NASA's new research suggests that Mars volcano and Earth's Dinosaurs went extinct about the same time. The research reveals that the giant Martian shield volcano called "Arsia Mons" produced a lava flow every 1 to 3 million years. This took place during the final peak of activity, as the last volcanic activity on Mars stopped about 50 million years ago.
It was around the same time when Earth's Cretaceous-Paleogene became extinct. Huge numbers of Earth's plants and animal species including Dinosaurs went extinct at that time. The "Arsia Mons" volcano is located south of Mars's equator, and it was built up over billions of years.
According to NASA, the details of Arsia Mons's lifecycle are still being worked out. However, the most recent volcanic activity has taken place in the caldera. It is the bowl shaped depression at the top where 29 volcanic vents have been identified. Researchers still do not have a precise estimate when this volcanic field was active.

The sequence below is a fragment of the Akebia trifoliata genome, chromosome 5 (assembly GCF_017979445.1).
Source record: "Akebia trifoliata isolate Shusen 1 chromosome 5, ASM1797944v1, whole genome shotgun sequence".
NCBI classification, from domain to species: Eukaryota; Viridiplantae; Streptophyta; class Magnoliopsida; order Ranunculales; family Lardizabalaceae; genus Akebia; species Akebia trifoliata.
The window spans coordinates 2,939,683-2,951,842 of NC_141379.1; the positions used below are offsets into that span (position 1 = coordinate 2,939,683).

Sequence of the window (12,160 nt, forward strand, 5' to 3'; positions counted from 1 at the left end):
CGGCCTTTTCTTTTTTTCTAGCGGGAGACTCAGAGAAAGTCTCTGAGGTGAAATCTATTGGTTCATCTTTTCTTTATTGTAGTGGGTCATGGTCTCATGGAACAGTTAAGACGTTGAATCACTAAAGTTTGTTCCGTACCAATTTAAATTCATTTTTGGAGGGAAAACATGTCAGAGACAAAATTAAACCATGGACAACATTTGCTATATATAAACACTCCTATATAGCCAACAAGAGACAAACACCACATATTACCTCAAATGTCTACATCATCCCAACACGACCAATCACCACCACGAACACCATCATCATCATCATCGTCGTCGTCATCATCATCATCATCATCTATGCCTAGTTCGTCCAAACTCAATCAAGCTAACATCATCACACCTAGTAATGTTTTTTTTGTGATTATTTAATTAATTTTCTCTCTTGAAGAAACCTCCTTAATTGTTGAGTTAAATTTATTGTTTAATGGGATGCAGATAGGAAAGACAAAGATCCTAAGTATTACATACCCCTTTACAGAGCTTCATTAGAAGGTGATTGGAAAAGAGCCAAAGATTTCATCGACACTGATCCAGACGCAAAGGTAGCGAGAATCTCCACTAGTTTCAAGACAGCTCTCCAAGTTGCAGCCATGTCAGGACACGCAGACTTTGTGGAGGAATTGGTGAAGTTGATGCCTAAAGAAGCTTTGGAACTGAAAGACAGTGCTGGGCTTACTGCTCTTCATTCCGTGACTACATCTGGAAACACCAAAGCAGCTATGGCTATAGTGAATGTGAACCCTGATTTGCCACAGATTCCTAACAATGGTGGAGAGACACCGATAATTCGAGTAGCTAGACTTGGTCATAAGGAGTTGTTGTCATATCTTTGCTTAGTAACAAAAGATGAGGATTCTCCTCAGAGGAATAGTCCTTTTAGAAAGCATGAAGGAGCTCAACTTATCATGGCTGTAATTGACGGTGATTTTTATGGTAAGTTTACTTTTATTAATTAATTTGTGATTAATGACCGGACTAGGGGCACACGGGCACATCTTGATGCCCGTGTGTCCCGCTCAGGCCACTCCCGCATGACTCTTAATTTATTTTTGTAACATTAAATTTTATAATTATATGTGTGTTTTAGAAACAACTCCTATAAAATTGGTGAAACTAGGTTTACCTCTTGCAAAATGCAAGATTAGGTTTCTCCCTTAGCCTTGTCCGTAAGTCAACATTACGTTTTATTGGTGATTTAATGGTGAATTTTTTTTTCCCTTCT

The peak activity of "Arsia Mons" probably took place around 150 million years ago, that is exactly the late Dinosaur period on Earth. It appears that the volcano and the dinosaur's died out around the same time.
The caldera is deep enough to keep the entire volume of water in Lake Huron, NASA will require high resolution imaging to examine its volcanic features. The team had already mapped the boundaries of the lava flows from each of the 29 volcanic vents. Scientists have figured out that the oldest flows from the volcano dates back around 200 million years, and the youngest probably occurred around 10 to 90 million years ago.
Understanding the volcanic activity on Mars will allow researchers to go deeper into the planet's history. They will be able to study the interior structure and find out how activity at "Arisa Mons" became quiet.